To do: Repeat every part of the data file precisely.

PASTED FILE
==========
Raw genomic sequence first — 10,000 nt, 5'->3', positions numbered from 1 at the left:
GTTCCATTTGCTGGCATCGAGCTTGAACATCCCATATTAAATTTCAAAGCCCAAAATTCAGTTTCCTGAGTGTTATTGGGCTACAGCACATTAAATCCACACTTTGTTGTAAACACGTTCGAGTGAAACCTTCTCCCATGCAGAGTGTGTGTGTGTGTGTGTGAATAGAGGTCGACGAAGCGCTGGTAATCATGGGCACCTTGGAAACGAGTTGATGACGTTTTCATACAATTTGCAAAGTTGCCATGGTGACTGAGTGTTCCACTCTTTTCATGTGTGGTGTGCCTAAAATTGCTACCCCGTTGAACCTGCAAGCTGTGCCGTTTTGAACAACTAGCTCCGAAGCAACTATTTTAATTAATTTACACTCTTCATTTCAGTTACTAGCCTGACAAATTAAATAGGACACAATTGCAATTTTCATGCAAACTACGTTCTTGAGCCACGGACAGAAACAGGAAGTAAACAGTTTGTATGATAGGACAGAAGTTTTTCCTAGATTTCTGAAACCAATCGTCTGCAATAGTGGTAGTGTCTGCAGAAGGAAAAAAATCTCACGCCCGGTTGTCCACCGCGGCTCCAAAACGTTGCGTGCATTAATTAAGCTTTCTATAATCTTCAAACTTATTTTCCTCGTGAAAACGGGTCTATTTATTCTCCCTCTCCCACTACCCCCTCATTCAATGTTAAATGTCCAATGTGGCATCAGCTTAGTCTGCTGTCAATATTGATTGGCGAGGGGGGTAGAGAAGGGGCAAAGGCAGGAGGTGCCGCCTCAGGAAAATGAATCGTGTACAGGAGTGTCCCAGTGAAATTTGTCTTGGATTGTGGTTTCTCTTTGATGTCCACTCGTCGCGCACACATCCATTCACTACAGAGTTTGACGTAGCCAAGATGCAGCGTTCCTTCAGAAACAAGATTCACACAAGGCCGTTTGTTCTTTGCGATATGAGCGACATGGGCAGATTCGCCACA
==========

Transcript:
Raw genomic sequence first — 10,000 nt, 5'->3', positions numbered from 1 at the left:
GTTCCATTTGCTGGCATCGAGCTTGAACATCCCATATTAAATTTCAAAGCCCAAAATTCAGTTTCCTGAGTGTTATTGGGCTACAGCACATTAAATCCACACTTTGTTGTAAACACGTTCGAGTGAAACCTTCTCCCATGCAGAGTGTGTGTGTGTGTGTGTGAATAGAGGTCGACGAAGCGCTGGTAATCATGGGCACCTTGGAAACGAGTTGATGACGTTTTCATACAATTTGCAAAGTTGCCATGGTGACTGAGTGTTCCACTCTTTTCATGTGTGGTGTGCCTAAAATTGCTACCCCGTTGAACCTGCAAGCTGTGCCGTTTTGAACAACTAGCTCCGAAGCAACTATTTTAATTAATTTACACTCTTCATTTCAGTTACTAGCCTGACAAATTAAATAGGACACAATTGCAATTTTCATGCAAACTACGTTCTTGAGCCACGGACAGAAACAGGAAGTAAACAGTTTGTATGATAGGACAGAAGTTTTTCCTAGATTTCTGAAACCAATCGTCTGCAATAGTGGTAGTGTCTGCAGAAGGAAAAAAATCTCACGCCCGGTTGTCCACCGCGGCTCCAAAACGTTGCGTGCATTAATTAAGCTTTCTATAATCTTCAAACTTATTTTCCTCGTGAAAACGGGTCTATTTATTCTCCCTCTCCCACTACCCCCTCATTCAATGTTAAATGTCCAATGTGGCATCAGCTTAGTCTGCTGTCAATATTGATTGGCGAGGGGGGTAGAGAAGGGGCAAAGGCAGGAGGTGCCGCCTCAGGAAAATGAATCGTGTACAGGAGTGTCCCAGTGAAATTTGTCTTGGATTGTGGTTTCTCTTTGATGTCCACTCGTCGCGCACACATCCATTCACTACAGAGTTTGACGTAGCCAAGATGCAGCGTTCCTTCAGAAACAAGATTCACACAAGGCCGTTTGTTCTTTGCGATATGAGCGACATGGGCAGATTCGCCACA